Margot Kidder is Danielle, a beautiful model separated from her Siamese twin, Dominique. When a hotshot reporter (Jennifer Salt) suspects Dominique of a brutal murder, she becomes dangerously ensnared in the sisters’ insidious sibling bond. A scary and stylish paean to female destructiveness, De Palma’s first foray into horror voyeurism is a stunning amalgam of split-screen effects, bloody birthday cakes, and a chilling score by frequent Hitchcock collaborator Bernard Herrmann. —The Criterion Collection
Brian De Palma is one of the well-known directors who spear-headed the new movement in Hollywood during the 1970s. He is known for his many films that go from violent pictures, to Hitchcock-like thrillers.
Born on the 11th of September in 1940, De Palma was born in New Jersey in an American-Italian family. Originally entering university as a physics student, de Palma became attracted to films after seeing such classics as Citizen Kane (1941). Enrolling in Sarah Lawrence College, he found lasting influences from such varied teachers as Alfred Hitchcock and Andy Warhol.
At first, his films comprised of such black-and-white films as Bridge That Gap (1965). He then discovered a young actor whose fame would influence Hollywood forever. In 1968, de Palma made the comedic film Greetings (1968) starring Robert de Niro in his first ever credited film role. The two followed up immediately with the film The Wedding Party (1969) and Hi, Mom… read more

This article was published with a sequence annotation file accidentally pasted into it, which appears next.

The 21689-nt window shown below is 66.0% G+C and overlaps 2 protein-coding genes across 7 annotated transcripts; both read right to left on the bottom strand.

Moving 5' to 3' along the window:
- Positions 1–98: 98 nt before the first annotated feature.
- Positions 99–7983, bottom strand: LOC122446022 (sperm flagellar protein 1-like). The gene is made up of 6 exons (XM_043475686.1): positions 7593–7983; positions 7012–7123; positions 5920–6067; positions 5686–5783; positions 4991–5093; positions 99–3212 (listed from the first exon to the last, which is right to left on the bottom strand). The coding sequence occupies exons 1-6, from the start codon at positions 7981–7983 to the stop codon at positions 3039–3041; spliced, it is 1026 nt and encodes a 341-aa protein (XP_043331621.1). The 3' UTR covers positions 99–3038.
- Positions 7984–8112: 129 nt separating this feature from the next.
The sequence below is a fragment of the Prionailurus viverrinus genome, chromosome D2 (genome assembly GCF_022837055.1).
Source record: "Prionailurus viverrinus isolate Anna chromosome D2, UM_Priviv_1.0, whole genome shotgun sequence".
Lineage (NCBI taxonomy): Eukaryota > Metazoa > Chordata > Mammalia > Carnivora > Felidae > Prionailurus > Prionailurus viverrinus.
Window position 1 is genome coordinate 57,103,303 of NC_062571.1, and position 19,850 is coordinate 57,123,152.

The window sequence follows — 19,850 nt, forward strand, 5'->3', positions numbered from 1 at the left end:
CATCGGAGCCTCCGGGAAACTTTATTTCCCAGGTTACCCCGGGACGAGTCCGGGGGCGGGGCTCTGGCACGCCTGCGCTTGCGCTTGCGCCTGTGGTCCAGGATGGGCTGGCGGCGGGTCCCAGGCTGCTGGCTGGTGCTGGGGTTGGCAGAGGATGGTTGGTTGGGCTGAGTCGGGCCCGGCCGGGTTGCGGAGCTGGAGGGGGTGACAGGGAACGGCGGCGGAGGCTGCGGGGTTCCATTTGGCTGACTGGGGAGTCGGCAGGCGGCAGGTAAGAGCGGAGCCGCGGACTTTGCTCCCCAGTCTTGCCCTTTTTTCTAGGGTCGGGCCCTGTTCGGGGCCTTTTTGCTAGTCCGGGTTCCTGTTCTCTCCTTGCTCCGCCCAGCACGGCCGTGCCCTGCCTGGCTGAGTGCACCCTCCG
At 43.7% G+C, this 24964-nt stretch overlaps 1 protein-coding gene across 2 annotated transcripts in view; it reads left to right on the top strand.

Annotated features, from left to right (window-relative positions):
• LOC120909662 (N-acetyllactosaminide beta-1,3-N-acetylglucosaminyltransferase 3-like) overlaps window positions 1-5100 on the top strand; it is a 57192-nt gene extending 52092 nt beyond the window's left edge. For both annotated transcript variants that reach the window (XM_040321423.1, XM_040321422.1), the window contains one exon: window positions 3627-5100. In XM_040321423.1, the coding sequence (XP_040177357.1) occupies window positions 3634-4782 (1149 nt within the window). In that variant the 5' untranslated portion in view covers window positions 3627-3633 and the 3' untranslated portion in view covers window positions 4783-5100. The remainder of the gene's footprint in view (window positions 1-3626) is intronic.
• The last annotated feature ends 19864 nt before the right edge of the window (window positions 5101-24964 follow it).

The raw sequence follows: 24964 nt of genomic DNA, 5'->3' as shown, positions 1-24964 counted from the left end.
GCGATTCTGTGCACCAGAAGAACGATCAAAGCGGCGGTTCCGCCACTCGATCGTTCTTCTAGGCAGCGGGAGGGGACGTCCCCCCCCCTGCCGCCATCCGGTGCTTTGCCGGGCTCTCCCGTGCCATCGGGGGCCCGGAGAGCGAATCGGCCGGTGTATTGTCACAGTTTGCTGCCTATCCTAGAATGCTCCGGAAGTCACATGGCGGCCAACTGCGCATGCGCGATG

The birthday cake - split screen sequence is a stroke of genius. The overall movie may be a bit TOO Hitchcocky (it uses Rear Window and Psycho mostly as inspirations, but they border on crutches in the middle act), yet Sisters still has enough visual inventiveness, energy, and dark humor - not to mention some original ideas in its final act - to stand on its own.
Yes, Hitchcock's influence is all over this thing, but it's got enough of an impish energy and a focus on hot-button issues of the day (Racism, Feminism and Class, Media and the Cult of Celebrity) that it deserves credit for its own identity. Plus, it's FUNNY. (The reality show in the opening scene, Peeping Toms, might have seemed like broad satire in '73. Now, it plays like prophecy of a sort)
A kaleidoscopic, wide-ranging compilation of soundtrack music by the unique composer.
Any discussion of Brian De Palma—especially… read review
(Note: The is a paper written for a class on the films of Brian De Palma. It is written with the assumption that the reader has already seen the film and it MAY CONTAIN SPOILERS. Enjoy!)
After… read review
When Alfred Hitchcock was still alive during the 1970’s, a young indendepent filmmaker named Brain De Palma directed a fantastic-made low-budget cult horror mystery classic in tradition of Hitchcock… read review